Photoresist Removal Using Alternative Chemistries and Pressures


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Approximately 20% of the processing steps in integrated circuit (IC) fabrication involve surface cleaning and removal of photoresist and plasma etch residues. Continuous device minimization requires the use of thin films (<20 nm), closely spaced features, and ultra shallow junctions (<50nm); as a result, the challenges associated with effective surface cleaning are intensified. In addition, to insure high device performance, incorporation of alternate materials such as copper, ruthenium, and molybdenum, porous low dielectric constant SiO2-based insulators, and hafnium or zirconium oxides or silicates into device structures is taking place. Integration of these materials into working devices requires precise control of surface properties. In order to eliminate damage to films or substrates, avoid modification of surfaces, promote contaminant removal rates and enhance process control, approaches such as use of downstream plasmas, liquid cleaning with low concentrations of reactive chemicals, mechanical agitation, and liquid or particle jets have been implemented [1].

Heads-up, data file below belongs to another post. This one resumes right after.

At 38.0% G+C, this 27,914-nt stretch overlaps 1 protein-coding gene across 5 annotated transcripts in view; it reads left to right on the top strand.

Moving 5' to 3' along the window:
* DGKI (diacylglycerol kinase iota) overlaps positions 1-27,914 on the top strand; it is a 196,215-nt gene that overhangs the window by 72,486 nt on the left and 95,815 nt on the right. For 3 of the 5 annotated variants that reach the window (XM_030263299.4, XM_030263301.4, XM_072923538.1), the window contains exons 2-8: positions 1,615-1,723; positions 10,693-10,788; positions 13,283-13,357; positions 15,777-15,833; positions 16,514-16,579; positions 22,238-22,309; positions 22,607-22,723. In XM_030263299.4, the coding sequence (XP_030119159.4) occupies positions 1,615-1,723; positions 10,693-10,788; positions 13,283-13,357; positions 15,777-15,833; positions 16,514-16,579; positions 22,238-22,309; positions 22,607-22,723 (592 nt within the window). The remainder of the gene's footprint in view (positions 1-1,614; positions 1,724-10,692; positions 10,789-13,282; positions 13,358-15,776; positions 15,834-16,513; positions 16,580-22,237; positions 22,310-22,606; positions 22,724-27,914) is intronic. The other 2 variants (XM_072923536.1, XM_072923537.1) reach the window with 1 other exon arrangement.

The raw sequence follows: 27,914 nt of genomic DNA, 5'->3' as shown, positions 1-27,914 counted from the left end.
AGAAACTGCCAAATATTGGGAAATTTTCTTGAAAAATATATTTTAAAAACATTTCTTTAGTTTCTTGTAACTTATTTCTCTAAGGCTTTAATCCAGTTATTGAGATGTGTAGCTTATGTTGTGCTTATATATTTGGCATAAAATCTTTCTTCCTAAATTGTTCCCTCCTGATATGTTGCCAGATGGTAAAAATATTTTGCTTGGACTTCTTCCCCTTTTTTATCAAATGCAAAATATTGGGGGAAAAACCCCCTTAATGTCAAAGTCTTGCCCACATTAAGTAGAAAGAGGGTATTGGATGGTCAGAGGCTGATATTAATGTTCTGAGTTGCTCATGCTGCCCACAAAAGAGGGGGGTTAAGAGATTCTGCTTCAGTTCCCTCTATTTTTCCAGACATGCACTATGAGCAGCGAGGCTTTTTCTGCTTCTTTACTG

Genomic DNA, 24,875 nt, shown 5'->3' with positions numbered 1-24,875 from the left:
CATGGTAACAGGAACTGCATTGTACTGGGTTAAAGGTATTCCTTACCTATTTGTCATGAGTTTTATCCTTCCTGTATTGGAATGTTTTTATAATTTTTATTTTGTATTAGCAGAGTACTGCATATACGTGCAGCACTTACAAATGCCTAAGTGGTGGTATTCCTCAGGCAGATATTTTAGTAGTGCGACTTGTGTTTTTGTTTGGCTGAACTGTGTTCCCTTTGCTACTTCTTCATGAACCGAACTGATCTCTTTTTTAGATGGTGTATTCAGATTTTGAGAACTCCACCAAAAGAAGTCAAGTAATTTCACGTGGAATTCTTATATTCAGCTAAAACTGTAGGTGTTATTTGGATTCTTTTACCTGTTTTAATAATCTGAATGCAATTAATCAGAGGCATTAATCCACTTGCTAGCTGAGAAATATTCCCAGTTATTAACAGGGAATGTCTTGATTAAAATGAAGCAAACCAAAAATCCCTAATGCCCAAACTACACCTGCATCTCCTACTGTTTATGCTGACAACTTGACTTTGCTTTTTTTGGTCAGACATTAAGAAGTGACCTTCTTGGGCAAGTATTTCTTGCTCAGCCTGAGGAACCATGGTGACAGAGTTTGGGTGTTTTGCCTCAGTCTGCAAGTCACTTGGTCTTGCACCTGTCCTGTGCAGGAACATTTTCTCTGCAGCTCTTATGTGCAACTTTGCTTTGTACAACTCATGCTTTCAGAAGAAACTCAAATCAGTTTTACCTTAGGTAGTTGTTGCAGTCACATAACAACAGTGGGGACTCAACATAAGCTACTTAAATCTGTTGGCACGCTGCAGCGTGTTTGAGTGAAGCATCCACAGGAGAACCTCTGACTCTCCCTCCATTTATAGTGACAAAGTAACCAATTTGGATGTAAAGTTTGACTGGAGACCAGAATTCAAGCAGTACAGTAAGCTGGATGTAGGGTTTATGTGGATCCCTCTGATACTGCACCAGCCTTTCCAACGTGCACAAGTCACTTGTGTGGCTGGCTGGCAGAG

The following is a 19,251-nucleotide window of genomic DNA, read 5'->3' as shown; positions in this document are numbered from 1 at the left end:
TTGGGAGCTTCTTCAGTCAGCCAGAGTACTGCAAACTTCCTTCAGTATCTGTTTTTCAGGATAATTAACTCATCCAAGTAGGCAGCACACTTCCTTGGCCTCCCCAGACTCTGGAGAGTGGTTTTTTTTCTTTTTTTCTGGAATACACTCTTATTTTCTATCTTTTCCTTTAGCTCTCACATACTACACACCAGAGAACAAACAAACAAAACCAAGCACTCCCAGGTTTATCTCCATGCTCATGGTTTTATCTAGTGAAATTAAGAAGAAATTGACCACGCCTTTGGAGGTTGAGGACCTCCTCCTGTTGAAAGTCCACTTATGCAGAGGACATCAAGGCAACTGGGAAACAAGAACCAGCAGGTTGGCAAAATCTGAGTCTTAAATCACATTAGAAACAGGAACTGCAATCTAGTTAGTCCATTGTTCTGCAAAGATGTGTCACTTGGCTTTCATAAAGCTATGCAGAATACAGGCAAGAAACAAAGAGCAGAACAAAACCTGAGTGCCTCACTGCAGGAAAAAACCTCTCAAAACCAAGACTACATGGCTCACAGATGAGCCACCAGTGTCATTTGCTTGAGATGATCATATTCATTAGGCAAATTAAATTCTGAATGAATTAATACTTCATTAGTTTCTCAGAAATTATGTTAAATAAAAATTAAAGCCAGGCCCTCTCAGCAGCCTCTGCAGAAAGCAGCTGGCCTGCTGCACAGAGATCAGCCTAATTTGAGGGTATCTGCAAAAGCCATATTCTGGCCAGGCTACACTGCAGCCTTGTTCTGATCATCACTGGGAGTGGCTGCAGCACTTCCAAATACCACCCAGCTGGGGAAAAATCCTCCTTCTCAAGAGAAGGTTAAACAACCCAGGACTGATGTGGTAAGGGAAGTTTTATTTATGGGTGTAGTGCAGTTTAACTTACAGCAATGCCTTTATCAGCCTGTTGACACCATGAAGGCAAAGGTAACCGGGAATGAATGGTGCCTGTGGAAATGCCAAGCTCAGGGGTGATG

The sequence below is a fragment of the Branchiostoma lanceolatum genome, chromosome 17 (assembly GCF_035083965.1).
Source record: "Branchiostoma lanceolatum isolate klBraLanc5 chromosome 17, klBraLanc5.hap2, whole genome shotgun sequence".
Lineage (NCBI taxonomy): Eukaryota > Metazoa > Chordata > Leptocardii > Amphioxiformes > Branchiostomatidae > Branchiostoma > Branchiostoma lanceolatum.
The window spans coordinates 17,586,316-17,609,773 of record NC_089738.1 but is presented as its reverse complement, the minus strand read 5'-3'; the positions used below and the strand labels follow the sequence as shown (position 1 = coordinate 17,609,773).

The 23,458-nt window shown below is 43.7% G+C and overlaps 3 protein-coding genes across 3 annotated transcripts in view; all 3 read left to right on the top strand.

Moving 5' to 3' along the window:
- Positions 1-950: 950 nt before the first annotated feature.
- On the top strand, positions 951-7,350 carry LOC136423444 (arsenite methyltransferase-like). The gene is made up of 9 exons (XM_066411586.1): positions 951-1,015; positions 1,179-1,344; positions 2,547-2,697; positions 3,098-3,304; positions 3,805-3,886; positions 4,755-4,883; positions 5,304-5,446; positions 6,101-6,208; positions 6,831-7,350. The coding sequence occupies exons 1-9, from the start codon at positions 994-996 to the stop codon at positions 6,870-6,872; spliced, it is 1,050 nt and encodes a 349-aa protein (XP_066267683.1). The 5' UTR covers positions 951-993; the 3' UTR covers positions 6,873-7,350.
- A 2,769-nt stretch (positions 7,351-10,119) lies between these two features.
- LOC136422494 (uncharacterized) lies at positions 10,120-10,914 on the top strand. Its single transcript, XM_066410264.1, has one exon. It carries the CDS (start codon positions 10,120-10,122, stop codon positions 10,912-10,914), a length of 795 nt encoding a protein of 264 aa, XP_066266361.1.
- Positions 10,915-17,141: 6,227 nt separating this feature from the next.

Solid State Phenomena (Volumes 145-146)

Edited by:

Paul Mertens, Marc Meuris and Marc Heyns






I. G. Song et al., "Photoresist Removal Using Alternative Chemistries and Pressures", Solid State Phenomena, Vols. 145-146, pp. 303-310, 2009

Online since:

January 2009




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